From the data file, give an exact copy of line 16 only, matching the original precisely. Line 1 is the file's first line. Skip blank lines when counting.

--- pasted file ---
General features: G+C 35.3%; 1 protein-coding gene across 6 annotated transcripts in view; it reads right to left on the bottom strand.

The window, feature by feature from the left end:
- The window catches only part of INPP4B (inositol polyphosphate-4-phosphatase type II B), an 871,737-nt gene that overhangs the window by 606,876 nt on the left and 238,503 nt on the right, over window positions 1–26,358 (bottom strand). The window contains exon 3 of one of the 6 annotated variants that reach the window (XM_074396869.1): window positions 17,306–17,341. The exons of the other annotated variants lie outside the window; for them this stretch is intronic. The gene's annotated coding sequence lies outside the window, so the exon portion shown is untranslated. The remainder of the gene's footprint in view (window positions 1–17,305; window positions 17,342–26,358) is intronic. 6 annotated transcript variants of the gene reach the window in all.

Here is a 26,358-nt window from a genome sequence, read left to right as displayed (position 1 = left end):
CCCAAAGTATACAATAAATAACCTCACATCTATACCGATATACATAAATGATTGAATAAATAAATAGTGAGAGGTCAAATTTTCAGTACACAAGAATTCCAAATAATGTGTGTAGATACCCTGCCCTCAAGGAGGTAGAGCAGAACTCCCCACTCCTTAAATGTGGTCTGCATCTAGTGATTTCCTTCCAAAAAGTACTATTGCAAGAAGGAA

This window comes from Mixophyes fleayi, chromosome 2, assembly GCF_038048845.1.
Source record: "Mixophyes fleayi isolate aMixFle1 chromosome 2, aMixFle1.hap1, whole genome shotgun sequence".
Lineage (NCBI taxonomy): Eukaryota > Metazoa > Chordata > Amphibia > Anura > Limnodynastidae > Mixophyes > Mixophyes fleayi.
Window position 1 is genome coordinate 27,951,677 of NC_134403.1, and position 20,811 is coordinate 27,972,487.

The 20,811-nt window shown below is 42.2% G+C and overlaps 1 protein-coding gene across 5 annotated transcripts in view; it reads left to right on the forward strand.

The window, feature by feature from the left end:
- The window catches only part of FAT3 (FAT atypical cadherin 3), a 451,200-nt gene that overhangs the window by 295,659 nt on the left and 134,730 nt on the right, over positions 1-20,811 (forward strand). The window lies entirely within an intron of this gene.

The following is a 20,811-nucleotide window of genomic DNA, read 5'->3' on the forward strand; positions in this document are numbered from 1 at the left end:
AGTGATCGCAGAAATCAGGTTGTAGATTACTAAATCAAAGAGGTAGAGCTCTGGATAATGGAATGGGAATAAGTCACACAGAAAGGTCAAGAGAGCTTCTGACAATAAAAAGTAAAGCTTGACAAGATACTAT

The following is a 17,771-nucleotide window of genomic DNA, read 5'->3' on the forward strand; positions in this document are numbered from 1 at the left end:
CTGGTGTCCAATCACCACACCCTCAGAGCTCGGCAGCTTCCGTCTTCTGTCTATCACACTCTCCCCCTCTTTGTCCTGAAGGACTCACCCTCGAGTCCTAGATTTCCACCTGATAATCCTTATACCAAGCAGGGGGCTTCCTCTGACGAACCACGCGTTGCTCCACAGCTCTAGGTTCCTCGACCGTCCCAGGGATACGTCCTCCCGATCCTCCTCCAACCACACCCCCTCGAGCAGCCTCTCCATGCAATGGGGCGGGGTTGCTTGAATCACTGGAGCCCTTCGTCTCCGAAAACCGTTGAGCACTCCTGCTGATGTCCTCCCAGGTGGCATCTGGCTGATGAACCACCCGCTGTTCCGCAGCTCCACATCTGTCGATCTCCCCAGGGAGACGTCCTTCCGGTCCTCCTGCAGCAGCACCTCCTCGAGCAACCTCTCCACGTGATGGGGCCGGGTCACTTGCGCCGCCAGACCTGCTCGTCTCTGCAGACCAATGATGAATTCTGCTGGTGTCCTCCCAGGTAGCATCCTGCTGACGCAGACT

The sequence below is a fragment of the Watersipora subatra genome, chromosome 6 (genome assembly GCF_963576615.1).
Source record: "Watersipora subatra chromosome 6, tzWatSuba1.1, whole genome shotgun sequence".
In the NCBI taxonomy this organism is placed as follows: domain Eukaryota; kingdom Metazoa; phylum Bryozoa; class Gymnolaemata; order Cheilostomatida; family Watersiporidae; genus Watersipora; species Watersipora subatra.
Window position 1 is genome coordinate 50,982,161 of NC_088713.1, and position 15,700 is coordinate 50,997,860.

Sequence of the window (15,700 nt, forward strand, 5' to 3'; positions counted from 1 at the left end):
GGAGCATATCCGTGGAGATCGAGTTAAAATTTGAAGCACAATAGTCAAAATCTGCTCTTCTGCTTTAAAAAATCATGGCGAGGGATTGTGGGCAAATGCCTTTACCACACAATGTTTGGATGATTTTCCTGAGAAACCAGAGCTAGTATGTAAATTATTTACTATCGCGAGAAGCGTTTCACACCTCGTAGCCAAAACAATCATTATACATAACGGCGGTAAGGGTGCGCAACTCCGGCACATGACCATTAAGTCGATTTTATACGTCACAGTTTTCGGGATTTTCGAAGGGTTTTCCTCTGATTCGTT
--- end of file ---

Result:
CTGGTGTCCAATCACCACACCCTCAGAGCTCGGCAGCTTCCGTCTTCTGTCTATCACACTCTCCCCCTCTTTGTCCTGAAGGACTCACCCTCGAGTCCTAGATTTCCACCTGATAATCCTTATACCAAGCAGGGGGCTTCCTCTGACGAACCACGCGTTGCTCCACAGCTCTAGGTTCCTCGACCGTCCCAGGGATACGTCCTCCCGATCCTCCTCCAACCACACCCCCTCGAGCAGCCTCTCCATGCAATGGGGCGGGGTTGCTTGAATCACTGGAGCCCTTCGTCTCCGAAAACCGTTGAGCACTCCTGCTGATGTCCTCCCAGGTGGCATCTGGCTGATGAACCACCCGCTGTTCCGCAGCTCCACATCTGTCGATCTCCCCAGGGAGACGTCCTTCCGGTCCTCCTGCAGCAGCACCTCCTCGAGCAACCTCTCCACGTGATGGGGCCGGGTCACTTGCGCCGCCAGACCTGCTCGTCTCTGCAGACCAATGATGAATTCTGCTGGTGTCCTCCCAGGTAGCATCCTGCTGACGCAGACT